• Have increased professional development opportunities with carefully planned inservices, webinars, trips to Montessori conferences, high caliber guest presenters and specific yearly improvement initiatives.
2. A school willing to think outside the box.
We have explored the internet, book stores, blogs, Ted Talks and more to identify ideas and concepts worth considering.
  • For example, we held a school-wide viewing of the documentaries Race To Nowhere and Waiting for Superman which discuss traditional education systems and how they are affecting children.
  • Our Grade Level Heads held an informal book club to discuss excellent books on education, both mainstream and alternative.
  • We attended a national convention on language development attended by all the current “gurus” in the field. Our teachers share ideas regularly from these sources and many others, stimulating on-going conversations on how we can improve and stay cutting edge while holding true to our original core principles.
3. A school tackling big improvement initiatives in collaborative and innovative ways.
Our initiatives this year were to improve in the areas of reading instruction, testing and parent-teacher communication.
  • We worked on our reading instruction goal by instituting a Fontas and Pinnell leveled reading instruction program with on-going support and training.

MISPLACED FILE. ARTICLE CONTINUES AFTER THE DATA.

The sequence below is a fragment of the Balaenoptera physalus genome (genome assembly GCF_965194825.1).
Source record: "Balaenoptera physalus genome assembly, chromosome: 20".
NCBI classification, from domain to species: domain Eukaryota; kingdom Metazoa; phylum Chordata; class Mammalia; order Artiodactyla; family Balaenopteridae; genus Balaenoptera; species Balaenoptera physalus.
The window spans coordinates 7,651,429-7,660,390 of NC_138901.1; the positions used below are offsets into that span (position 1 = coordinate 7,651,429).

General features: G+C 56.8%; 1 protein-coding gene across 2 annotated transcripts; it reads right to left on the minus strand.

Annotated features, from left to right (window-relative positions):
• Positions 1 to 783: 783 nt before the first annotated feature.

• Our committees, after much discussion, decided on ways to streamline testing methods and to improve our testing efficacy using the MAPS program as well as to add third grade to that program.
  • We improved communication by adding teacher blogs, streamlining teacher emails, and using the website more as an information source for our in-house families than as a marketing tool by constantly updating it to include reminders, links, photos, and parent education that our own parents might need and appreciate.

We are working on some of next year’s initiatives already which include the following: Making sure our cultural curriculum is rich, deep and drives our classrooms; improving our writing instruction through special and in-depth teacher training and a school committee to analyse our levels of competence and student performance; improving our use of technology and technology instruction in meaningful, carefully considered and out-of-the-box ways; improving parent-teacher communication with a focus on one-on-one communication and frequent personal communication.

The challenge with a letter like this is to keep it short enough for everyone to want to read! There is so much going on and so much that I could elaborate on. Hopefully this snapshot gave you a sense of our purpose, mission and passion. And, as I renew an old tradition with this address, it is fitting that I do so by way of a new one: our first FMS e-newsletter. We hope that this and other initiatives will help give you a glimpse into our exciting and evolving world — we have much more in store for 2013-14. If you haven’t already, make sure to take a moment to subscribe to the school blog and to each of your children’s classroom blogs. It will help you feel connected (isn’t technology great?).

We need to remember that at FMS, we have a unique opportunity inherent in being a non-traditional, small, independent private school with a rare and precious asset: an incredibly qualified, highly trained staff. This allows us to educate not just as well as others, but to embrace with enthusiasm our ability and opportunity to be leaders in the field of education; to be creative problem solvers and collaborators; and to do what we set out to do and to “follow the child” toward the meaningful Big Hairy Audacious Goal of being the best school a child could ever attend.

Thank you for being with us on this journey.
Sincerely,
Leanne Jorgensen
Head of School